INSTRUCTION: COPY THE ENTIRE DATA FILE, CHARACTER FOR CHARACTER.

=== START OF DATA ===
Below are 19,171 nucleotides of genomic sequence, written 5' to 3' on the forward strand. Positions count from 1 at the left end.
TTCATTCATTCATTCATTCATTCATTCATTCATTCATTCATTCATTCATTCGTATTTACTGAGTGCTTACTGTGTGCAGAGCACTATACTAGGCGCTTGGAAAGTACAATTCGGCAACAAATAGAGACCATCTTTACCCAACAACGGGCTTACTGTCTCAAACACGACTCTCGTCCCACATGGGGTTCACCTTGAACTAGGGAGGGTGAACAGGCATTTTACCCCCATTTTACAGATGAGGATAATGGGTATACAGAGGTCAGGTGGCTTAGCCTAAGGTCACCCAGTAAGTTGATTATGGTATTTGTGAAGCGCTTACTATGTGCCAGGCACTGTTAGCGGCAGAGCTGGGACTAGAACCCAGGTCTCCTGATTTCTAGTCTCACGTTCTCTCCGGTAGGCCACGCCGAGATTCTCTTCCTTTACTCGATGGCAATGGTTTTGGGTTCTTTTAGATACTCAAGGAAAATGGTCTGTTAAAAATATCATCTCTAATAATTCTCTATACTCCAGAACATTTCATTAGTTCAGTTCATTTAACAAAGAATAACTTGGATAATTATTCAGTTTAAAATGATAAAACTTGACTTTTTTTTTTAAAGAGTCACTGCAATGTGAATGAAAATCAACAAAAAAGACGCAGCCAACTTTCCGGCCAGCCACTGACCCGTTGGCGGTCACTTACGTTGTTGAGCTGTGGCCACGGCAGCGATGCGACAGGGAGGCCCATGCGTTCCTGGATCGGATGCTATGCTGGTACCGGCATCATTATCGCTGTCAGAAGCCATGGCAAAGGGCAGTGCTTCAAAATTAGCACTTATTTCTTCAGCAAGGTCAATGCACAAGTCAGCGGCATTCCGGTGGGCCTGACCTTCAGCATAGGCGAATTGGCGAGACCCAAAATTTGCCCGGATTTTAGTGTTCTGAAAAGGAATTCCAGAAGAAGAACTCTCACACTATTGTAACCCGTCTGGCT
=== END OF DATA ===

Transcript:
Below are 19,171 nucleotides of genomic sequence, written 5' to 3' on the forward strand. Positions count from 1 at the left end.
TTCATTCATTCATTCATTCATTCATTCATTCATTCATTCATTCATTCATTCGTATTTACTGAGTGCTTACTGTGTGCAGAGCACTATACTAGGCGCTTGGAAAGTACAATTCGGCAACAAATAGAGACCATCTTTACCCAACAACGGGCTTACTGTCTCAAACACGACTCTCGTCCCACATGGGGTTCACCTTGAACTAGGGAGGGTGAACAGGCATTTTACCCCCATTTTACAGATGAGGATAATGGGTATACAGAGGTCAGGTGGCTTAGCCTAAGGTCACCCAGTAAGTTGATTATGGTATTTGTGAAGCGCTTACTATGTGCCAGGCACTGTTAGCGGCAGAGCTGGGACTAGAACCCAGGTCTCCTGATTTCTAGTCTCACGTTCTCTCCGGTAGGCCACGCCGAGATTCTCTTCCTTTACTCGATGGCAATGGTTTTGGGTTCTTTTAGATACTCAAGGAAAATGGTCTGTTAAAAATATCATCTCTAATAATTCTCTATACTCCAGAACATTTCATTAGTTCAGTTCATTTAACAAAGAATAACTTGGATAATTATTCAGTTTAAAATGATAAAACTTGACTTTTTTTTTTAAAGAGTCACTGCAATGTGAATGAAAATCAACAAAAAAGACGCAGCCAACTTTCCGGCCAGCCACTGACCCGTTGGCGGTCACTTACGTTGTTGAGCTGTGGCCACGGCAGCGATGCGACAGGGAGGCCCATGCGTTCCTGGATCGGATGCTATGCTGGTACCGGCATCATTATCGCTGTCAGAAGCCATGGCAAAGGGCAGTGCTTCAAAATTAGCACTTATTTCTTCAGCAAGGTCAATGCACAAGTCAGCGGCATTCCGGTGGGCCTGACCTTCAGCATAGGCGAATTGGCGAGACCCAAAATTTGCCCGGATTTTAGTGTTCTGAAAAGGAATTCCAGAAGAAGAACTCTCACACTATTGTAACCCGTCTGGCT